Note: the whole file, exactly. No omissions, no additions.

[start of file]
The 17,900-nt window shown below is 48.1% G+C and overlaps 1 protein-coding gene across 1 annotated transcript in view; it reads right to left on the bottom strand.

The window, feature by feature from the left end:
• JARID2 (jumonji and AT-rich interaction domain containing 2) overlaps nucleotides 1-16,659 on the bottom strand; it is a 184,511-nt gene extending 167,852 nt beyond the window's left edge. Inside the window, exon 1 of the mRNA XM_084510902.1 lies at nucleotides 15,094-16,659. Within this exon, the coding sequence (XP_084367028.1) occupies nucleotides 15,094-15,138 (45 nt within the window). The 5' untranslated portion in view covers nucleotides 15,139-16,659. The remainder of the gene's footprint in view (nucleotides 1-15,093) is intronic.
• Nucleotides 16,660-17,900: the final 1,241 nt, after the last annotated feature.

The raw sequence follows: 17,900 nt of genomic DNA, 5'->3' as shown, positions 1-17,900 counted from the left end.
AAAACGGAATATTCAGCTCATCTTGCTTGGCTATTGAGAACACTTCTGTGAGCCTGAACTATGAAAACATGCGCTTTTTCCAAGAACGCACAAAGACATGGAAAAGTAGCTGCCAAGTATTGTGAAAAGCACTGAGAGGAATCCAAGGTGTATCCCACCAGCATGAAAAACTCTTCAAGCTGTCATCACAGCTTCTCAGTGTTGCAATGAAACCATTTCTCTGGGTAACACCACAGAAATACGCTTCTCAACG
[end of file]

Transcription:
The 17,900-nt window shown below is 48.1% G+C and overlaps 1 protein-coding gene across 1 annotated transcript in view; it reads right to left on the bottom strand.

The window, feature by feature from the left end:
• JARID2 (jumonji and AT-rich interaction domain containing 2) overlaps nucleotides 1-16,659 on the bottom strand; it is a 184,511-nt gene extending 167,852 nt beyond the window's left edge. Inside the window, exon 1 of the mRNA XM_084510902.1 lies at nucleotides 15,094-16,659. Within this exon, the coding sequence (XP_084367028.1) occupies nucleotides 15,094-15,138 (45 nt within the window). The 5' untranslated portion in view covers nucleotides 15,139-16,659. The remainder of the gene's footprint in view (nucleotides 1-15,093) is intronic.
• Nucleotides 16,660-17,900: the final 1,241 nt, after the last annotated feature.

The raw sequence follows: 17,900 nt of genomic DNA, 5'->3' as shown, positions 1-17,900 counted from the left end.
AAAACGGAATATTCAGCTCATCTTGCTTGGCTATTGAGAACACTTCTGTGAGCCTGAACTATGAAAACATGCGCTTTTTCCAAGAACGCACAAAGACATGGAAAAGTAGCTGCCAAGTATTGTGAAAAGCACTGAGAGGAATCCAAGGTGTATCCCACCAGCATGAAAAACTCTTCAAGCTGTCATCACAGCTTCTCAGTGTTGCAATGAAACCATTTCTCTGGGTAACACCACAGAAATACGCTTCTCAACG